Don't let bad season overshadow what Brandon Graham meant to Michigan
Amid the crowd, Brandon Graham’s grandmother stood to the side with a single yellow rose wrapped in cellophane.
The contrast looked the same as it did inside the stadium all afternoon, when Graham was the lone standout for the Wolverines amid a sea of scarlet at the Big House.
There are plenty of other storylines following Michigan’s 21-10 loss Saturday, its sixth consecutive defeat in the rivalry with Ohio State.
The one that one could easily be drowned out by all the talk about Rich Rodriguez’s job security and Tate Forcier’s five-turnover performance is Graham’s afternoon. In his final game as a Wolverine, he willed the Michigan defense to its best outing of the season. The Wolverines held Ohio State to 318 offensive yards, which is no small feat considering it’s the fewest yards they’ve allowed to any Big Ten opponent this season. They contained Terrelle Pryor, the quarterback who spurned Michigan to attend Ohio State less than two years ago. He completed 9 of 17 passes for 67 yards. At the center of that effort was Graham, who had a sack and 4 tackles for loss. “He just got better and better,” said Brittany Duncan, his sister, who waited with his grandmother to congratulate Graham on his big game, big season and just-completed college career. “I just know that he wanted that quarterback,” she said. “He wanted to stop Terrelle Pryor.” On a third-quarter Ohio State drive with Michigan trailing only 14-10, Graham single-handedly kept Michigan in the game, stuffing Dan Herron for a 2-yard loss and sacking Pryor for an 8-yard loss the following play. Graham has made plays like that all season, and should go down as one of the best defensive players in Michigan history. He might not. The defense turned dreadful during his time on campus. The cracks first formed in the infamous Appalachian State game three seasons ago, and never really healed. In his breakout junior season, the Wolverines missed the postseason for the first time in 33 years. In his just-completed senior year, the defense cratered around him while he faced double and triple teams. Some NFL team will be very happy to learn Graham overcame that attention to post 25 tackles for loss and 9.5 sacks this year. But at Michigan, though, the 2009 season will be remembered for the continuation of the postseason drought, the NCAA investigation and the dilapidated state of the program. Graham’s best came in the dark ages of Michigan football. If he’s not remembered as one of the best Wolverines ever, he should at least go down as one of the most underappreciated. For his part, Graham kept his head up Saturday evening. “We fought hard to the end, and I’m proud of everyone,” he said smiling after the game. “We left it all on the field. We left it on the field against a good Ohio State team.” Earlier this week, Graham didn’t want to talk about the end - couldn’t talk about the end. He nearly broke down in tears when he started to ponder playing his last game in the Big House. He probably didn’t envision what transpired Saturday, when he ran out of the tunnel and into a stadium filled with nearly as many Buckeye fans as Wolverine faithful. That sorry spectacle won’t be forgotten. But it shouldn’t overshadow Graham’s game or culmination of his career. At the rate the Wolverines are going, it may be a long time before there’s someone like him playing here again.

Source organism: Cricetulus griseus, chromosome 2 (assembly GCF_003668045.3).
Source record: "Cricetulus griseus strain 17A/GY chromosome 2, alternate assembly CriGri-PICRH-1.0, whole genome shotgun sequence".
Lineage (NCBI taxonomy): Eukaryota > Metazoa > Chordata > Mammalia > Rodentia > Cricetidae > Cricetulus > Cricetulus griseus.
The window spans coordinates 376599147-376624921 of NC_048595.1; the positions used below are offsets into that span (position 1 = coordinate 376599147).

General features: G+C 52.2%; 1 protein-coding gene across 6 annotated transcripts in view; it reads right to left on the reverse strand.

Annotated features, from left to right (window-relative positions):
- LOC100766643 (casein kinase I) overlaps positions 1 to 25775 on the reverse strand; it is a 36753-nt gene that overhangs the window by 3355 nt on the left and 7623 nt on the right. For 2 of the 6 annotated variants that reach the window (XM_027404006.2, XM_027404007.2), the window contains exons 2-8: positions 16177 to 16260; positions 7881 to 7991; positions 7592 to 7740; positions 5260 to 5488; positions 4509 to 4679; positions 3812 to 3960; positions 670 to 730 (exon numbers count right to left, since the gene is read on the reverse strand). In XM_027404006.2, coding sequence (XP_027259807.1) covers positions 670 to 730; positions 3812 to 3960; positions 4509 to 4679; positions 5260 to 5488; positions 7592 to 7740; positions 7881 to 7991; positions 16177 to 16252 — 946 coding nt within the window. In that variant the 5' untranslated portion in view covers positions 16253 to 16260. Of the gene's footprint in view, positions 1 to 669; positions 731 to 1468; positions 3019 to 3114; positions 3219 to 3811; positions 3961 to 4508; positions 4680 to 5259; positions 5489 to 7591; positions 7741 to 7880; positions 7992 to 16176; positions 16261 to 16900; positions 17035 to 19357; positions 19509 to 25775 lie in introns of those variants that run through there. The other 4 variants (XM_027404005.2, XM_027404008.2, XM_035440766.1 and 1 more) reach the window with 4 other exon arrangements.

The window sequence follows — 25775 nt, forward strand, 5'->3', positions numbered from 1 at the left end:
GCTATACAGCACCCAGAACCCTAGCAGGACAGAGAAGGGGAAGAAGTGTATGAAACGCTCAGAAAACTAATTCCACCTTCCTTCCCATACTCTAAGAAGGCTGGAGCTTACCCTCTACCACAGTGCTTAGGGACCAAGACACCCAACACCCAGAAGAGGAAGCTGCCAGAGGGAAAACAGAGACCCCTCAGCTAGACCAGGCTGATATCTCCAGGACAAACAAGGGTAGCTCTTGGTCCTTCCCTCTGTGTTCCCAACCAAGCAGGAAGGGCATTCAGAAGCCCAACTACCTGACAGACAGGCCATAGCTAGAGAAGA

Pete Bigelow covers sports for AnnArbor.com. He can be reached at email@example.com or 734-623-2556.